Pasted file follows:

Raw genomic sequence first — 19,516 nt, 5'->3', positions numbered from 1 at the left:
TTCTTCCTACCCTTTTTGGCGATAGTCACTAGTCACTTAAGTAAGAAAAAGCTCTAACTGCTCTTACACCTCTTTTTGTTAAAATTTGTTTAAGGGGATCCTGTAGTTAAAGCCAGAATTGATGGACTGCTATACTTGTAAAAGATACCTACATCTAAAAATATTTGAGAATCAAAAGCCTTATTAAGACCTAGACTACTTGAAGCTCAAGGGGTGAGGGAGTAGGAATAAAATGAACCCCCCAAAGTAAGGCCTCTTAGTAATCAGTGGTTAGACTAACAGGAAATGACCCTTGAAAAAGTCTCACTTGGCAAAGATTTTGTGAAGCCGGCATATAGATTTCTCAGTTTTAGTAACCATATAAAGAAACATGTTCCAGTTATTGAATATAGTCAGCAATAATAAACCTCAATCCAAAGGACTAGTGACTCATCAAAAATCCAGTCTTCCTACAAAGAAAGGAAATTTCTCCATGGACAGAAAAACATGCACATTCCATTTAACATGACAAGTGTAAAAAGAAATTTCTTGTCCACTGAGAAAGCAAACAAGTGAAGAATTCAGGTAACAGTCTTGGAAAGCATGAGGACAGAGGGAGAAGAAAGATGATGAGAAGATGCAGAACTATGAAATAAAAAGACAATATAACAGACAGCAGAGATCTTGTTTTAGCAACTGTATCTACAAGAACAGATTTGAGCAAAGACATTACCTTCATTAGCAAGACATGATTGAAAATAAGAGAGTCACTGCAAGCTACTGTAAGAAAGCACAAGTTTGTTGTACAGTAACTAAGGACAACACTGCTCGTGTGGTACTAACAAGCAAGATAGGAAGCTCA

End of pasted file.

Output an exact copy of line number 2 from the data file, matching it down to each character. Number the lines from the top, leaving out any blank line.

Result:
TTCTTCCTACCCTTTTTGGCGATAGTCACTAGTCACTTAAGTAAGAAAAAGCTCTAACTGCTCTTACACCTCTTTTTGTTAAAATTTGTTTAAGGGGATCCTGTAGTTAAAGCCAGAATTGATGGACTGCTATACTTGTAAAAGATACCTACATCTAAAAATATTTGAGAATCAAAAGCCTTATTAAGACCTAGACTACTTGAAGCTCAAGGGGTGAGGGAGTAGGAATAAAATGAACCCCCCAAAGTAAGGCCTCTTAGTAATCAGTGGTTAGACTAACAGGAAATGACCCTTGAAAAAGTCTCACTTGGCAAAGATTTTGTGAAGCCGGCATATAGATTTCTCAGTTTTAGTAACCATATAAAGAAACATGTTCCAGTTATTGAATATAGTCAGCAATAATAAACCTCAATCCAAAGGACTAGTGACTCATCAAAAATCCAGTCTTCCTACAAAGAAAGGAAATTTCTCCATGGACAGAAAAACATGCACATTCCATTTAACATGACAAGTGTAAAAAGAAATTTCTTGTCCACTGAGAAAGCAAACAAGTGAAGAATTCAGGTAACAGTCTTGGAAAGCATGAGGACAGAGGGAGAAGAAAGATGATGAGAAGATGCAGAACTATGAAATAAAAAGACAATATAACAGACAGCAGAGATCTTGTTTTAGCAACTGTATCTACAAGAACAGATTTGAGCAAAGACATTACCTTCATTAGCAAGACATGATTGAAAATAAGAGAGTCACTGCAAGCTACTGTAAGAAAGCACAAGTTTGTTGTACAGTAACTAAGGACAACACTGCTCGTGTGGTACTAACAAGCAAGATAGGAAGCTCA